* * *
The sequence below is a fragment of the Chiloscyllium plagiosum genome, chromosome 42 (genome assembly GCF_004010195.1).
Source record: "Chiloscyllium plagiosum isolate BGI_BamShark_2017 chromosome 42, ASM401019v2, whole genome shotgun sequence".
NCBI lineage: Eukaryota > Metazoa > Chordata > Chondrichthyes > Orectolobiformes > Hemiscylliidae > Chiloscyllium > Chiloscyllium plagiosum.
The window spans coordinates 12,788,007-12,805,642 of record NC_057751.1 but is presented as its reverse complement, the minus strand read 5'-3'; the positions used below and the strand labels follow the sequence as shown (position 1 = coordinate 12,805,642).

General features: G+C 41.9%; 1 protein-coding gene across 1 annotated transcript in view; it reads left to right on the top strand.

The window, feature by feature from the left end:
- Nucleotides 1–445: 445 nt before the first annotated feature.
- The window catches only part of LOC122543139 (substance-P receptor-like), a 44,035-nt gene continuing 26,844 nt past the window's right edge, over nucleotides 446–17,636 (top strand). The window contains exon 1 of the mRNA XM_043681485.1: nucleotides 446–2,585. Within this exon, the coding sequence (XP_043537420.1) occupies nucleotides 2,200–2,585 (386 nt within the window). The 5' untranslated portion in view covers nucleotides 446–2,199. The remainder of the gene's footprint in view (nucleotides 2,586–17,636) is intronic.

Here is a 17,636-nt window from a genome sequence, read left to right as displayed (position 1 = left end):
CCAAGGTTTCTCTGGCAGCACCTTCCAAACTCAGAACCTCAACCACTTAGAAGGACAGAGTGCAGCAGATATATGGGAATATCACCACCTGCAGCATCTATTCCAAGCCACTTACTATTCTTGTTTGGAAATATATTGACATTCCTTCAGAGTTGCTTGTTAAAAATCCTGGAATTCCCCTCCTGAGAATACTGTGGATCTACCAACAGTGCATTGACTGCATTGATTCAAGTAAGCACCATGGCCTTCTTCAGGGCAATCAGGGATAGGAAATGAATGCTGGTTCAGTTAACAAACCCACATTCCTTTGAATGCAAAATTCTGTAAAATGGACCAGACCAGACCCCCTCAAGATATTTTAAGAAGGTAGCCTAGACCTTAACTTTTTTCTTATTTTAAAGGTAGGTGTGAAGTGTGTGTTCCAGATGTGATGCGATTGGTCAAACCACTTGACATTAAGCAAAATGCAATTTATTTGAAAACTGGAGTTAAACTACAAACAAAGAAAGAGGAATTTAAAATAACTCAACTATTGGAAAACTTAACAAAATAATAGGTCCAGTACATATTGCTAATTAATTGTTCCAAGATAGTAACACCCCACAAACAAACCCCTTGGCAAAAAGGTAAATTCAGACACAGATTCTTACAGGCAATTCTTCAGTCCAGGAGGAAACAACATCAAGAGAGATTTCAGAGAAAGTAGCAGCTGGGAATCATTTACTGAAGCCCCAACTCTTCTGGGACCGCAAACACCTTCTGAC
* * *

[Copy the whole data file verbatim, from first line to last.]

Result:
The sequence below is a fragment of the Chiloscyllium plagiosum genome, chromosome 42 (genome assembly GCF_004010195.1).
Source record: "Chiloscyllium plagiosum isolate BGI_BamShark_2017 chromosome 42, ASM401019v2, whole genome shotgun sequence".
NCBI lineage: Eukaryota > Metazoa > Chordata > Chondrichthyes > Orectolobiformes > Hemiscylliidae > Chiloscyllium > Chiloscyllium plagiosum.
The window spans coordinates 12,788,007-12,805,642 of record NC_057751.1 but is presented as its reverse complement, the minus strand read 5'-3'; the positions used below and the strand labels follow the sequence as shown (position 1 = coordinate 12,805,642).

General features: G+C 41.9%; 1 protein-coding gene across 1 annotated transcript in view; it reads left to right on the top strand.

The window, feature by feature from the left end:
- Nucleotides 1–445: 445 nt before the first annotated feature.
- The window catches only part of LOC122543139 (substance-P receptor-like), a 44,035-nt gene continuing 26,844 nt past the window's right edge, over nucleotides 446–17,636 (top strand). The window contains exon 1 of the mRNA XM_043681485.1: nucleotides 446–2,585. Within this exon, the coding sequence (XP_043537420.1) occupies nucleotides 2,200–2,585 (386 nt within the window). The 5' untranslated portion in view covers nucleotides 446–2,199. The remainder of the gene's footprint in view (nucleotides 2,586–17,636) is intronic.

Here is a 17,636-nt window from a genome sequence, read left to right as displayed (position 1 = left end):
CCAAGGTTTCTCTGGCAGCACCTTCCAAACTCAGAACCTCAACCACTTAGAAGGACAGAGTGCAGCAGATATATGGGAATATCACCACCTGCAGCATCTATTCCAAGCCACTTACTATTCTTGTTTGGAAATATATTGACATTCCTTCAGAGTTGCTTGTTAAAAATCCTGGAATTCCCCTCCTGAGAATACTGTGGATCTACCAACAGTGCATTGACTGCATTGATTCAAGTAAGCACCATGGCCTTCTTCAGGGCAATCAGGGATAGGAAATGAATGCTGGTTCAGTTAACAAACCCACATTCCTTTGAATGCAAAATTCTGTAAAATGGACCAGACCAGACCCCCTCAAGATATTTTAAGAAGGTAGCCTAGACCTTAACTTTTTTCTTATTTTAAAGGTAGGTGTGAAGTGTGTGTTCCAGATGTGATGCGATTGGTCAAACCACTTGACATTAAGCAAAATGCAATTTATTTGAAAACTGGAGTTAAACTACAAACAAAGAAAGAGGAATTTAAAATAACTCAACTATTGGAAAACTTAACAAAATAATAGGTCCAGTACATATTGCTAATTAATTGTTCCAAGATAGTAACACCCCACAAACAAACCCCTTGGCAAAAAGGTAAATTCAGACACAGATTCTTACAGGCAATTCTTCAGTCCAGGAGGAAACAACATCAAGAGAGATTTCAGAGAAAGTAGCAGCTGGGAATCATTTACTGAAGCCCCAACTCTTCTGGGACCGCAAACACCTTCTGAC